Microsoft has announced a better version of a multi-tenant server software-as-a-service (SaaS) platform, to be used initially for e-mail and teamware (SharePoint), but probably expanding to other applications, such as Office, over time.
Delivery of the platform is planned for the fourth quarter of 2008. 

Microsoft already offers a dedicated server SaaS platform for companies with over 5 000 seats. This implementation is for organisations with under 5 000 seats.
Pricing has not been announced.
Gartner believes the SaaS model is in its infancy, but holds considerable appeal, particularly for small and midsize businesses (SMBs).
"This is because it offers fixed monthly fees, freedom from most operational management, elimination of upgrade responsibilities and, in some cases, lower costs," it says in a statement.
"The potential of the SaaS delivery model has had a significant impact on vendor dynamics, driving Cisco to acquire WebEx, Yahoo to buy Zimbra, Google to purchase Postini, Dell to buy MessageOne and SAP to invest heavily in its Business By Design platform.
"We believe the SaaS model will dramatically change the way businesses provision, operate and consume IT services during the next five years.
"Microsoft's SaaS investment is both an offensive move to capture operational revenue (in addition to the license fees it now collects), and a defensive measure to combat potential incursions from suppliers such as Google."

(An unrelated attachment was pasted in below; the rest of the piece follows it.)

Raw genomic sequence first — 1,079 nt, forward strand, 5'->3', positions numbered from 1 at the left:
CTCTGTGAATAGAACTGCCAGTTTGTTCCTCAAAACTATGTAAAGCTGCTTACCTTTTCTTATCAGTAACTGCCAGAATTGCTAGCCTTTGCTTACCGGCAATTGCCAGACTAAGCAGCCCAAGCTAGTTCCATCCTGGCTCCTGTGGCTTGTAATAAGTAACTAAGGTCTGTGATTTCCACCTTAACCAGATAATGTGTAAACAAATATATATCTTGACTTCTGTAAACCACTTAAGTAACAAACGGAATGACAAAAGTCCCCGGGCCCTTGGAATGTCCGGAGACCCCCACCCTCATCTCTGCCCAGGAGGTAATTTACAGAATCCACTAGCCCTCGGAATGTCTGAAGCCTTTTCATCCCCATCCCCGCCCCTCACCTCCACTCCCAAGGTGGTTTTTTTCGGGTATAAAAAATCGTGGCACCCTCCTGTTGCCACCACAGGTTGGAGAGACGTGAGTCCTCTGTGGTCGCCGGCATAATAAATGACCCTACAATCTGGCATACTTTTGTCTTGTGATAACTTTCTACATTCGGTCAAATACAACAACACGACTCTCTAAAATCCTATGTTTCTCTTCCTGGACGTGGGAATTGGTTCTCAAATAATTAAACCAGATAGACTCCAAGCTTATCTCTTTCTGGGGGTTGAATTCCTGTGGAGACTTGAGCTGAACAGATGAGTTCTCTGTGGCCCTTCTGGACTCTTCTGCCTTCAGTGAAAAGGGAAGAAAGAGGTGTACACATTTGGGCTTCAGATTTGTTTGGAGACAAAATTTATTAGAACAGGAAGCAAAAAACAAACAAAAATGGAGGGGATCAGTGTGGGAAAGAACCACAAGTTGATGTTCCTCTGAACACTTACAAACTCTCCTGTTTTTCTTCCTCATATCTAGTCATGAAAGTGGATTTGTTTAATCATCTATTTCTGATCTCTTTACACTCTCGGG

Gartner believes the challenges Microsoft faces are considerable.
"While it runs one of the largest public portal sites in the industry, providing large-scale SaaS services for business requires significant expertise in high availability, security, multi-tenant architectures, network topologies and problem resolution.
"Furthermore, Microsoft is retrofitting its existing software to the multi-tenant server model. It won't be until the next version of Exchange (due in 2011) that its core products are better architected to run in a multi-tenant SaaS model.
"Nonetheless, Microsoft's substantial market share in the e-mail and teamware market, particularly among SMBs, and the growing acceptance of SaaS business models create a significant opportunity for Microsoft. We believe that 20% of enterprise e-mail seats will use a SaaS provisioning model by 2012, compared with 1% in 2007."
Gartner suggests that companies develop a model for evaluating SaaS offerings in preparation for the expected heavy vendor participation in this area during the next several years.
It recommends that users pilot Microsoft's SaaS offering in 2008 if appropriate, but deploy it in production only after maturity is demonstrated, which is likely to take 12 to 18 months.